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I know it's a bit off-topic but I guess some of the terminology used in the aircraft community is the same as in marine transportation.

I know that both aircraft and marine vessels use fuel. But if I'm looking at the fuel prices on a commodities exchange, I guess the price is a bit different from the actual prices someone must pay for fuel used in the industry.

Do you have a name/term for fuel prices used in the industry, like fuel industrial price or something like that?

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closed as too broad by kepler22b, fooot, SMS von der Tann, kevin, Jay Carr Apr 26 '16 at 19:30

Please edit the question to limit it to a specific problem with enough detail to identify an adequate answer. Avoid asking multiple distinct questions at once. See the How to Ask page for help clarifying this question. If this question can be reworded to fit the rules in the help center, please edit the question.

  • $\begingroup$ Not clear. Are you looking for the term "price at the pump"? Jet fuel is not even listed on any commodity exchange that I am aware of. Jet fuel is used by private and commercial. What is the term in marine transportation? $\endgroup$ – paparazzo Jun 21 '15 at 14:36
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    $\begingroup$ It's also important to note that large airlines do a large amount of hedging when it comes to fuel. They buy contracts for oil futures on the commodities market in advance to provide price stabilization. Thus their true cost for fuel (the "pump price" as adjusted by the hedge price and the size of the hedge at any given time) will depend entirely on the airline's hedging strategy at that moment. $\endgroup$ – Zach Lipton Jun 21 '15 at 22:52
  • $\begingroup$ "marine vessels" actually burn everything, and with the least efficient engines: How 16 ships create as much pollution as all the cars in the world. That's the way we get low cost stuff from China. Low cost for our generation, low life four our children. $\endgroup$ – mins Apr 26 '16 at 17:12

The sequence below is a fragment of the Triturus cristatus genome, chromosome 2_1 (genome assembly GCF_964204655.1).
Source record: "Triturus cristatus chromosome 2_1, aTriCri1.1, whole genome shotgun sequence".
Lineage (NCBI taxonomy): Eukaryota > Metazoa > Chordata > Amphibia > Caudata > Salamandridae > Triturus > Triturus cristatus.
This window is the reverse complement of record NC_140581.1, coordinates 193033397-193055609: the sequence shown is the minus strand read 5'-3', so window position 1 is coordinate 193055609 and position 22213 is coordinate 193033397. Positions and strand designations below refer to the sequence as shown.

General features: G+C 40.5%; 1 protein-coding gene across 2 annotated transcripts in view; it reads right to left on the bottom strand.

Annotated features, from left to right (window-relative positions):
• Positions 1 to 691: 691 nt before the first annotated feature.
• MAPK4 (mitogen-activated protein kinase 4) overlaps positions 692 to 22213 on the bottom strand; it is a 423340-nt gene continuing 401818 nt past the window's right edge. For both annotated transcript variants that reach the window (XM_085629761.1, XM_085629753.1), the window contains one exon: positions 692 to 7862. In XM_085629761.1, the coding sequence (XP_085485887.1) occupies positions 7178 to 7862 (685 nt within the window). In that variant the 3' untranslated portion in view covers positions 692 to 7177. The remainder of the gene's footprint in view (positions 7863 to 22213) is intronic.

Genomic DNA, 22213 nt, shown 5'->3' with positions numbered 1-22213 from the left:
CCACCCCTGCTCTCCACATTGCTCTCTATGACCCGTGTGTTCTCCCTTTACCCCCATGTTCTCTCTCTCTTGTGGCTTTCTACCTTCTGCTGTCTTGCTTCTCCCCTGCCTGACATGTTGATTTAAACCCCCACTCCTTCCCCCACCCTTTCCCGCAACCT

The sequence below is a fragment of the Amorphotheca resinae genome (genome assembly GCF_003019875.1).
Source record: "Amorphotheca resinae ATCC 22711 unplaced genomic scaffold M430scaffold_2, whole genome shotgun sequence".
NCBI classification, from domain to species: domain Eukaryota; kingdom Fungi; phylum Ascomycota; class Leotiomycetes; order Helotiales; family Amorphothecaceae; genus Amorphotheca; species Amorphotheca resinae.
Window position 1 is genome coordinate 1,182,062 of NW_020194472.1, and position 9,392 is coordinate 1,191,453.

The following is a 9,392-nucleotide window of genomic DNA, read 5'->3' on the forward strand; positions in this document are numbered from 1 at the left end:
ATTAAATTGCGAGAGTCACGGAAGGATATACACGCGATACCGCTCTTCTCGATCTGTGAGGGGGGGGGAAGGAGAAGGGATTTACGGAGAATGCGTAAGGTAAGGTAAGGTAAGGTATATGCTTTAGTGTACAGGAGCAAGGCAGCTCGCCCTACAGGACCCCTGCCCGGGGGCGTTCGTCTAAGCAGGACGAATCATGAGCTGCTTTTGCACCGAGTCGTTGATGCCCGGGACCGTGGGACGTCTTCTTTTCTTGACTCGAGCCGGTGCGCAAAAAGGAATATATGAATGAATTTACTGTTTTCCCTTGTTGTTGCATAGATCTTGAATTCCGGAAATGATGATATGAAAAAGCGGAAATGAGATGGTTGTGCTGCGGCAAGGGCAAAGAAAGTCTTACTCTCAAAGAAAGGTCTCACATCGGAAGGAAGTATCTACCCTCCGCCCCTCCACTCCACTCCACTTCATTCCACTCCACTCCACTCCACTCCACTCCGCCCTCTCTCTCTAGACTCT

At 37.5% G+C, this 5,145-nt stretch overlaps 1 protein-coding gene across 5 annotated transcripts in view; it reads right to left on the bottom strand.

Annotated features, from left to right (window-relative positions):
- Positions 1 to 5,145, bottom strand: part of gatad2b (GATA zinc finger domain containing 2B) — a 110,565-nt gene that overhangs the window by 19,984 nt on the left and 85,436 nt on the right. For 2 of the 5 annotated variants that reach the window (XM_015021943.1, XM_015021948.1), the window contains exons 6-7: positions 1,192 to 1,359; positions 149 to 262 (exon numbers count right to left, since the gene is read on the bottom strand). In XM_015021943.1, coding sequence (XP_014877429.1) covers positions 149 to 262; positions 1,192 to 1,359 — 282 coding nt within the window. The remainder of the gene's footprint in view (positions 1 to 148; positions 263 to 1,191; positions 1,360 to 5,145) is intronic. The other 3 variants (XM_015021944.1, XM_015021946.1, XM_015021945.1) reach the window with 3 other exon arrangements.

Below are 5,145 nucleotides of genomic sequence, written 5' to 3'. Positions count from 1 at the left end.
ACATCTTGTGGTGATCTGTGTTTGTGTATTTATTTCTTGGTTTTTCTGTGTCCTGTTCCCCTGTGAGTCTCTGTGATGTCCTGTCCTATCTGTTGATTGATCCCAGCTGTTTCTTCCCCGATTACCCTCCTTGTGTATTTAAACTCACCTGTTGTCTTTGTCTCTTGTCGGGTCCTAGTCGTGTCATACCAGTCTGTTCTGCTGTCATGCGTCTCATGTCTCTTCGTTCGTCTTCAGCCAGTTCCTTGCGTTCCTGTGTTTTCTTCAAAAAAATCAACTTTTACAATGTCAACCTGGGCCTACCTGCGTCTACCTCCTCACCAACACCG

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Jet Fuel is not listed on the commodities exchange, at least not according to this list. For what its worth small boats use regular car gas or diesel fuel and some larger ships are powered by fuel oil but they use boilers as opposed to a reciprocating engine like on smaller boats. Small boat gas tends to command a higher price because it can not because its any different than car gas. This is largely because you cant pull a big boat and take it to the gas station to fill it up every time you need fuel. AvGas for piston pounders is 110 or 100 octane low led. This is every similar to car gas (but higher octane and leaded). It is more expensive since it is taxed differently. Jet Fuel is effectively kerosene.

In the end of the day these are all crude oil byproducts so if you are looking for a commodity price the price of crude oil will effect the price of aviation fuels the same way it effects the price of car and boat fuels. Crude oil prices are about as close as you are going to get.

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Oil/fuel trading is not really my field of expertise, but IATA provides an overview of jet fuel prices at their website. They show the current average price for various parts of the world.

The data is sourced from Platts, an organisation that tracks many energy / petrochemical commodity prices.

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